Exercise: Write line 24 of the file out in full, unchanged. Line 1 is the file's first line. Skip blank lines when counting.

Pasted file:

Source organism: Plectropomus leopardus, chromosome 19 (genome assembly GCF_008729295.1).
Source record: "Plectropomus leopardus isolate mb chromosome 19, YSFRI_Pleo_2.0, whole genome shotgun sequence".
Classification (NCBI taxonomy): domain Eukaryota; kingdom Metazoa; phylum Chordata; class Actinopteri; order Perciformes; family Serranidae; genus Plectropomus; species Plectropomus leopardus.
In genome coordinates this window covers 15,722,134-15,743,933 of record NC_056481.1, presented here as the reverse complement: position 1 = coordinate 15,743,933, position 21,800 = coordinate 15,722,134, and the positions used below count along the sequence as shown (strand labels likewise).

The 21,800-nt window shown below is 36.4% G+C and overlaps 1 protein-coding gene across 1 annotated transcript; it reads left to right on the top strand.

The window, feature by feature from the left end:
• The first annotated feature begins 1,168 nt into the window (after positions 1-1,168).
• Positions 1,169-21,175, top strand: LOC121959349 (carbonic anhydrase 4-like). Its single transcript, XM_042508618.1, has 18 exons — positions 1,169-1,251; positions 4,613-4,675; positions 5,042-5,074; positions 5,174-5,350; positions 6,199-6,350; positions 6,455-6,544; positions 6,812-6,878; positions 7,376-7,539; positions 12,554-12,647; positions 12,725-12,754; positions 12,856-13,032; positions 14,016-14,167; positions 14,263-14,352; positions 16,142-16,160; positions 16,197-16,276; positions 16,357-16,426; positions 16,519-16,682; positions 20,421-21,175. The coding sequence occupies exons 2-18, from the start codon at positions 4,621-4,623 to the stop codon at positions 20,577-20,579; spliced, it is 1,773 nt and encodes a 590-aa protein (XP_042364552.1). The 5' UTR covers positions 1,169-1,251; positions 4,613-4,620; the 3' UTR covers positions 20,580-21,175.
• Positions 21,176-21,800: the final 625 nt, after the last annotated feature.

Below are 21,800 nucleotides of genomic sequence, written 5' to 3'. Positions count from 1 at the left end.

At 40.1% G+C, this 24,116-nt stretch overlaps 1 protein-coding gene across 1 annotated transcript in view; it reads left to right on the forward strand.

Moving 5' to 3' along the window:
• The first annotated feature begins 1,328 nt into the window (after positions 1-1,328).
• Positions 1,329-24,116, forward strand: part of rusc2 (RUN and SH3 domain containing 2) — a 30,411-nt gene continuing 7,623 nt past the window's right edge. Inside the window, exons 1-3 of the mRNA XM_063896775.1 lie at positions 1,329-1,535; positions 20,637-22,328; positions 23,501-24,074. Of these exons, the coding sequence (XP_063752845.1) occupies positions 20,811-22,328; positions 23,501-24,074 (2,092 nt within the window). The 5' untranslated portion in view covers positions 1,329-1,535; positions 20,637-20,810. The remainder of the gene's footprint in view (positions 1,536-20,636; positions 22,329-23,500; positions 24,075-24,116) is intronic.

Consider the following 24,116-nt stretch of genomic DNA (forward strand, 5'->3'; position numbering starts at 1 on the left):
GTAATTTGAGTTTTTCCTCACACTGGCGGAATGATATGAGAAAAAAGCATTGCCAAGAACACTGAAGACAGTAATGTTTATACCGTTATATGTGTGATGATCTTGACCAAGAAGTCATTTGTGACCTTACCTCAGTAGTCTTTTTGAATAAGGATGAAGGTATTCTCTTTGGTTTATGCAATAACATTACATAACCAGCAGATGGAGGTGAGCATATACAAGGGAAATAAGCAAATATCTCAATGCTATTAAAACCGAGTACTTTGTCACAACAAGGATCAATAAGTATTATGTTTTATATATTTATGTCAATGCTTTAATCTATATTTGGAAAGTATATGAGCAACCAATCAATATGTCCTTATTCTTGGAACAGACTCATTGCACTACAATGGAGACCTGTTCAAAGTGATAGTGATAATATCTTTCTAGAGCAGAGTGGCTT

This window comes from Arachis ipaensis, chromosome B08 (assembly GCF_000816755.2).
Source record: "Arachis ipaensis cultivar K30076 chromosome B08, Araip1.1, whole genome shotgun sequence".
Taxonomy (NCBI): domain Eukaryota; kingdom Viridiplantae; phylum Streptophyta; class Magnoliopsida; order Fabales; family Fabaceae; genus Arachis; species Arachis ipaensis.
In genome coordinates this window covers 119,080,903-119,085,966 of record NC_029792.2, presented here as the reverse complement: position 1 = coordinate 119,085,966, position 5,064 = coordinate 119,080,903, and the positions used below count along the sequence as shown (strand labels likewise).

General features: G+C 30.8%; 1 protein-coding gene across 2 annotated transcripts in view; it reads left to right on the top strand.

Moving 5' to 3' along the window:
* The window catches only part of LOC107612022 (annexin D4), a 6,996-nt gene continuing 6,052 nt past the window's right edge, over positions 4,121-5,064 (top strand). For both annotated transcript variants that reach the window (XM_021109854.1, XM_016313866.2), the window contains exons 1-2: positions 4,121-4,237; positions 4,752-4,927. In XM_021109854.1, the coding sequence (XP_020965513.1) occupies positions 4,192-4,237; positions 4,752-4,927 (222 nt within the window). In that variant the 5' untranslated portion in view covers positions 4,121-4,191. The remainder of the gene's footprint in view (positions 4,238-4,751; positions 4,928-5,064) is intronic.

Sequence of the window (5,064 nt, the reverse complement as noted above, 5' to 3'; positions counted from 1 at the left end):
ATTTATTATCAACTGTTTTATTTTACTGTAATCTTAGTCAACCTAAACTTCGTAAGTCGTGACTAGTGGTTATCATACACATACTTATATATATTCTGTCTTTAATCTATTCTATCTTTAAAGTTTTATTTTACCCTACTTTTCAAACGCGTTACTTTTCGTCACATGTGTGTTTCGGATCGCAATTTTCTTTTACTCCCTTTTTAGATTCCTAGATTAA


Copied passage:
Sequence of the window (5,064 nt, the reverse complement as noted above, 5' to 3'; positions counted from 1 at the left end):